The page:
Why $16.5 Trillion to Save the Planet Isn't as Much as You Think

195 Countries Sign Historic Climate Deal in Paris
  • Energy industry may get $68 trillion by 2040, IEA says
  • IEA's figures reflect voluntary promises on emissions

Making the energy industry safer for the climate may not cost as much as you think, even if the price tag is $16.5 trillion.

QuickTake Climate Change

That’s the sum the International Energy Agency estimates it will cost the 187 governments to clean up pollution under the pledges made for the United Nations climate talks in Paris, which concluded on Saturday. In all, governments will spend $13.5 trillion meeting their goals. If they spent $3 trillion more, it would hold temperature increases to the ceiling they adopted of 2 degrees Celsius (3.6 degrees Fahrenheit).

It’s an eye-popping figure. Yet the world is already set to invest about $68 trillion on its energy needs by 2040, even without a climate plan, the IEA projects. That will go for everything from renewable energy to coal-fired plants and building efficiency upgrades. The Paris deal is intended to fundamentally tilt the spending toward the greener side of the business.

French Foreign Minister Laurent Fabius is applauded Francois Hollande
French Foreign Minister Laurent Fabius is applauded Francois Hollande
Photographer: Miguel Medina/AFP/Getty Images

“The strength of the agreement is that it allows a thousand policy flowers to bloom,” Paul Bledsoe, a climate aide during U.S. President Bill Clinton’s administration, said in an interview in Paris. “This sends a powerful economic signal that fossil fuels will be saddled with financial and legal premiums to remain part of the energy mix, and clean energy will enjoy subsidies.”

The deal endorsed the 2-degree goal and called on nations to “pursue efforts to limit the temperature increase to 1.5 degrees.” That more ambitious target implies vast cuts to emissions from burning fossil fuels that will go beyond the IEA’s estimate.

“Politically as well as technologically, this is no walk in the park,” said Ottmar Edenhofer, chief economist at the Potsdam Institute for Climate Impact Research Institute near Berlin, and a lead author of the UN’s most rigorous assessment of climate economics. The target may trigger “a fundamental shift of investments towards renewables, energy efficiency, and carbon capture and storage,” he said.

Energy Investment

In its latest assessment of the world’s energy outlook, the IEA forecast that fulfilling national climate plans in the Paris deal would nudge total investment up only slightly, to around $69 trillion by 2040. That would hold down temperature increases but not all the way to 2 degrees. Achieving that objective would require investment of more than $70 trillion, according to the Paris-based agency. Spending on fossil-fuel based power generation would come down while money for energy efficiency would have to soar.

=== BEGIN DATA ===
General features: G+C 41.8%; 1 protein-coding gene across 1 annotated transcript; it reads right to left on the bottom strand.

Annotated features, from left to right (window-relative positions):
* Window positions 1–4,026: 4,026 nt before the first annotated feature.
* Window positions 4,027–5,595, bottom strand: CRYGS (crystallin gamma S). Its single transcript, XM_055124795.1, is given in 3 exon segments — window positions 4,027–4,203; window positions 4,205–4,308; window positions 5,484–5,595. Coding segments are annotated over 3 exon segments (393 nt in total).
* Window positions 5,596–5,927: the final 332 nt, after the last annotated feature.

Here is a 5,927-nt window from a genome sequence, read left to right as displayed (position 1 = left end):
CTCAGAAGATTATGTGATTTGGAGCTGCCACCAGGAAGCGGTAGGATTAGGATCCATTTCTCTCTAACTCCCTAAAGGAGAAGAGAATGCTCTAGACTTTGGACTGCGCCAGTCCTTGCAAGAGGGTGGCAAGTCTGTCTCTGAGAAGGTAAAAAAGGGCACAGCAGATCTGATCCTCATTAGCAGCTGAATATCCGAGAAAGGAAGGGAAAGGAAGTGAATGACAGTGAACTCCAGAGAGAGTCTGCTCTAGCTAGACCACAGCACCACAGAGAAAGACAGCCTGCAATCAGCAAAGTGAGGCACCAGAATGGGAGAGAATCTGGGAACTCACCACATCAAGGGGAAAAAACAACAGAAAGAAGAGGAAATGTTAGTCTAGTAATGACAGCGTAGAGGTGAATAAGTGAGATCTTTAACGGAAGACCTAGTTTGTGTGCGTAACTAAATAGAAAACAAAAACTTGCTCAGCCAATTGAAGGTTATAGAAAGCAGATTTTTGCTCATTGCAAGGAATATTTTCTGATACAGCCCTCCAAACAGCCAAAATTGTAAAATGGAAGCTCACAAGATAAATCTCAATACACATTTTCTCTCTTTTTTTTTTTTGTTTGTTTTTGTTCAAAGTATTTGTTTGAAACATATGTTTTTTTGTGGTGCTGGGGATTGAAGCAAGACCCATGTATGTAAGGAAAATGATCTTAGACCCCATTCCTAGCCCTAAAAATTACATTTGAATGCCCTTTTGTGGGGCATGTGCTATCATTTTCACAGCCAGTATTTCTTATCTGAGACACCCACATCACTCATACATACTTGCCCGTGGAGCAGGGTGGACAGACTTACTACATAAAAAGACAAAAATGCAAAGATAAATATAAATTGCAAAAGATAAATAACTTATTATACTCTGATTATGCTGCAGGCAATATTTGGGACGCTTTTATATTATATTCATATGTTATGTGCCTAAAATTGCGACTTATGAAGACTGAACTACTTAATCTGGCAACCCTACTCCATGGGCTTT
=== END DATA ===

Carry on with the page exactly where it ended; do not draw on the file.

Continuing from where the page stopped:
“The main impact of government policies is not to change the scale of global energy investment, but rather the balance across fuels and sectors, and across supply and demand," the IEA said.

Climate Action Tracker, a group of four European institutions, estimates the measures currently announced by governments will cap temperatures at 2.7 degrees more than when the industrial revolution started in the 1800s. While those changes would be small for a single day in a single location, a permanent increase in average global temperatures at that magnitude would be greater than the one that ended the last ice age.

’Climate Extremes’

That would mean “high risks by climate extremes, commitment to multimeter sea-level rise and detrimental impacts for global agriculture and food security,” said Bill Hare, chief executive officer of Climate Analytics, a Berlin-based research group.

Keeping that in mind, envoys in Paris established a review process that would ensure countries look at their targets every five years, with a view to stepping up ambition based on advances in technologies and declining costs of clean energy.

The IEA’s figure sets out a scenario for reaching the 2-degree goal, estimating what will be required for each nation to meet voluntary pledges made under the Paris deal.

“The 2 degree target as it stands now is very challenging to meet,” Fatih Birol, director general of the IEA, said in Paris on Dec. 9. “We need to accelerate our efforts even further to reach 1.5 degrees.”

Targets Reviewed

Under the deal, every five years, starting in 2018, there would be a global assessment of whether combined efforts are sufficient. And from 2020, countries must update old pledges or prepare new ones, also every five years. That is designed to bring the world a bit closer to the overall goal over time.

“Markets now have the clear signal they need to unleash the full force of human ingenuity and scale up investments that will generate low emissions and resilient growth,” UN Secretary-General Ban Ki-Moon said in Paris after the talks concluded. “What was once unthinkable has now become unstoppable."

“Today we celebrate,” said European Energy and Climate Commissioner Miguel Arias Canete. “Tomorrow we have to act.”

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